The book — the ultimate symbol of how our times have changed
Books carry a special place in our world — they move the culture forward.
There was a time when you needed permission and approval to write a book. It was not so long ago in fact. A publisher needed to agree to bring your idea into the world and stock it on shelves.
There were gatekeepers. There were people who got to decide. People other than you.
As Seth Godin says, that barrier has now disappeared. In 2021, you can write a book and put it online any time you like. Did you know that? You can put it on Amazon right now, without paying a single cent in upfront costs. You can begin selling it right away…
Or, you can write a book and tell no one about it.
The book is a symbol of how our times have changed. The book symbolises the expansion of your possibilities. As I say, all the excuses are gone, and there is less and less need for permission. The gatekeepers are being whisked away, and now the only obstacle is you. You need only give yourself permission.
There is no devil nor miscreant in your path, only a mirror, a conscious reflection of you, scared of what it sees if it persists and moves forward. You must avert your gaze from the mirror, from your reflection of yourself.
Once you avoid that reflection, the remaining barriers slip away. You’re not self-conscious anymore, and so, no longer worried about how you’re perceived… you are simply left to do.
As Dom Bullock says, so much of running is just overcoming ego. As Ryan Holiday says, ‘ego is the enemy’.
Our education system, which is, by the way, the factory in which our culture is produced, mirrors this evolution of the book. To get into the good jobs, you had to get into university or college. You had to go through the grades. You had to get picked. There were gatekeepers.
Yet Tara Westover became a leading academic without any schooling — she overstated her homeschooling and got into college, eventually Harvard, and is now a top-selling author.
We don’t need the gatekeepers anymore… the book shows us that we no longer need permission, no longer need to ‘earn our stripes’… we can just do. Now. Today.
In Outliers by Malcolm Gladwell, he points out that there is an advantage to being 6’3 if you’re a basketball player. Statistically, being 6’3 seems to be a significant factor in determining whether or not you’ll make it.
And, no matter how talented or able you are, this is one thing you can’t change about yourself.
The thing is, after 6’3, height doesn’t make that much difference. 6’4, 6’6, 6’10… these are diminishing returns as far as advantage is concerned. It’s like the minimum height requirement for a children’s ride at a theme park — it doesn’t matter how much you beat the cut-off by, only that you beat the cut-off.
It doesn’t matter how much you clear the bar by. Just clear it.
Let me distill this into a final metaphor for you. High jump.
The way high jump works is that you need to clear the bar to make it through to the next round. As long as you clear the bar, you stay in the race. It doesn’t matter if you clear the bar by a country mile or a rat’s whisker. Clearing the bar is clearing the bar.
So if at first the bar is set at four feet, all those who can clear it continue on to the next round. Then it will be raised to five feet… and so on and so on.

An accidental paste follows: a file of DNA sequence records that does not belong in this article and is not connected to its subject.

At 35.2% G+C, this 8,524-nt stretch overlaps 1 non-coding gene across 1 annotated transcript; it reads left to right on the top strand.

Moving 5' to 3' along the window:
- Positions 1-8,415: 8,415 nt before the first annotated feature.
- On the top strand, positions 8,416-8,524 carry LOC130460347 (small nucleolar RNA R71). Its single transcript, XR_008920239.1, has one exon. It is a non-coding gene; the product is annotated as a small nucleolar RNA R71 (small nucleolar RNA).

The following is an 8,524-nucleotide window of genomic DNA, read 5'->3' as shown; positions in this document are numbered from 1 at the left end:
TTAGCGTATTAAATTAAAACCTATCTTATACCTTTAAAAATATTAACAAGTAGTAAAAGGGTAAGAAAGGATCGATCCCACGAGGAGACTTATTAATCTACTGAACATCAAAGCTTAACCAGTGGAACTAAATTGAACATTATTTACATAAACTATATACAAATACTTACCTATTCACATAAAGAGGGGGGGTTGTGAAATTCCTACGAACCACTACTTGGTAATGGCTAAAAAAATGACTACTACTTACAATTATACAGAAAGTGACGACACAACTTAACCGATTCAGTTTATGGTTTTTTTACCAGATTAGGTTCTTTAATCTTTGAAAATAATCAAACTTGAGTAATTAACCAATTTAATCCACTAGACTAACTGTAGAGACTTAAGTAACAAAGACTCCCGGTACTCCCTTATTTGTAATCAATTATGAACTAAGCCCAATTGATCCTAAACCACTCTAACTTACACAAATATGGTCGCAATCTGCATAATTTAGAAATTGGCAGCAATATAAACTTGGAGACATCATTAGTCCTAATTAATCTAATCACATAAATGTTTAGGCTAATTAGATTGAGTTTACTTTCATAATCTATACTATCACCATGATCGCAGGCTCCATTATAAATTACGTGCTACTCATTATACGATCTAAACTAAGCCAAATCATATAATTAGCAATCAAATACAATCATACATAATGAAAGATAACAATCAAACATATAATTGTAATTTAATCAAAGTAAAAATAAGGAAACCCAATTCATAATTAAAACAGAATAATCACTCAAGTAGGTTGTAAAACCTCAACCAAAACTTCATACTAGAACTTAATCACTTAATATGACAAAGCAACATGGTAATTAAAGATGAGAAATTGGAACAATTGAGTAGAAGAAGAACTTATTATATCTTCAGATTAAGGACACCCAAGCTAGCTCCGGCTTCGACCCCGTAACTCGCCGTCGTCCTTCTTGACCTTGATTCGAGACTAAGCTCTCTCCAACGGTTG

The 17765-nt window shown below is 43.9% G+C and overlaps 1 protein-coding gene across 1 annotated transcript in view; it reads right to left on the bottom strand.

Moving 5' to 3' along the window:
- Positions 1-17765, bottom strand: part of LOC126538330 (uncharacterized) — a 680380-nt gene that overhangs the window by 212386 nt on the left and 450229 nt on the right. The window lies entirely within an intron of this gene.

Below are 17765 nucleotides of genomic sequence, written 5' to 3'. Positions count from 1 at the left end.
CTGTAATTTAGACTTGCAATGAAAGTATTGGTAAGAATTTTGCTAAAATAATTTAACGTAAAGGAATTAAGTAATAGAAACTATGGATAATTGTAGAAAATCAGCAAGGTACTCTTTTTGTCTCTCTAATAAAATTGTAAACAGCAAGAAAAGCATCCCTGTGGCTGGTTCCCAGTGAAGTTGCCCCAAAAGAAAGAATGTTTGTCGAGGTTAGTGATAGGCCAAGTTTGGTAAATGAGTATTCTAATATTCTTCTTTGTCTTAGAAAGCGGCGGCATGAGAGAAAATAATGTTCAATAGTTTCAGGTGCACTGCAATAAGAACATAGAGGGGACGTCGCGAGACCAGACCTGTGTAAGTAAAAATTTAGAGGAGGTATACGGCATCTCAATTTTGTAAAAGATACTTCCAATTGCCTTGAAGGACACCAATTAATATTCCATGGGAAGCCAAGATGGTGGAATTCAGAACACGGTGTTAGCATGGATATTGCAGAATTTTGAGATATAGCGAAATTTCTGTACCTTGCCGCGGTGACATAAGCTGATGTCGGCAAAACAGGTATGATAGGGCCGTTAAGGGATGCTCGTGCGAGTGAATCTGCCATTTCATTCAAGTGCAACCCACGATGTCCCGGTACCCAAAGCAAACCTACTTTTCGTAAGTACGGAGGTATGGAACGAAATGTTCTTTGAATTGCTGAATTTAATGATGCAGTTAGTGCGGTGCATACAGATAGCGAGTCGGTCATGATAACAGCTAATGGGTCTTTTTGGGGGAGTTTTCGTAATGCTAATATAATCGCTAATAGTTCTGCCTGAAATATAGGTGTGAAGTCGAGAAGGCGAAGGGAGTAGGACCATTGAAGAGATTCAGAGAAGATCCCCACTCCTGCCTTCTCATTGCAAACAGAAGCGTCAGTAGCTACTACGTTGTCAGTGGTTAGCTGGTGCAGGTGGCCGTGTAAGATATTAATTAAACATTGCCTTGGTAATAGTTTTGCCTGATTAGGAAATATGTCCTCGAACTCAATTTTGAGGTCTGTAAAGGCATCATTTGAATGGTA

My point around high bars and gatekeepers is to say that the bar once began somewhere extremely high — say six feet. The majority of the population were four feet in height — they took one look at the bar, thought ‘forget about it’ and walked away.
Now the bar has been lowered — a practical example of which is making a book now versus thirty years ago, explained above — and as a result, possibilities have expanded. Yet, most people have walked away from high jump, had children, and raised those children far away from the possibilities of high jump too. They know not what they don’t know.
In 2021 it is easier to write and publish a book with eight everyday people than it is to get a university degree. Thirty years ago, it was easier to get a degree.
If you can clear the bar, you build momentum. You gain experience and a sense that you can ‘do high jump’, or, whatever it is you’re trying to do. Then, you have more wind in your sail to practice, and to build up your confidence for the next jump.
Where my high jump analogy falls short is in the ceiling — there is a limit to what height a human can jump, a physical barrier. But in the more creative pursuits, such a ceiling is unknowable. There is no telling who the next Jeff Bezos, Jennifer Douda, Ernst Hemingway or Elon Musk could be, or what they might accomplish.
Life and opportunity is about clearing the barrier-to-entry, and building the momentum to propel you onto greater and greater things.
18 & Lost? So Were We
With our book 18 & Lost? So Were We, we lowered the usual bar to writing a book, by sharing the challenge amongst eight people — this made it less intimidating and smaller time commitment than encouraging someone to write a book on their own.
Yet, once complete, the momentum from having ‘cleared this bar’ has propelled everyone in the book onto bigger and better things.
The problem is not the height of the bar anymore… it’s that people have walked away, limited by the memory of a mountain that looked too tall to climb. But that impression is inaccurate.
Look up at the stars in the night sky.
Because of the time taken for light to travel, you are receiving a delayed signal and not a live update. For all you know, many of the stars you look at are already dead, and you are just looking at the old signals, the remnants of what was, that make it appear that those things are still in place.
You don’t know what obstacles remain, therefore, lest you move towards them.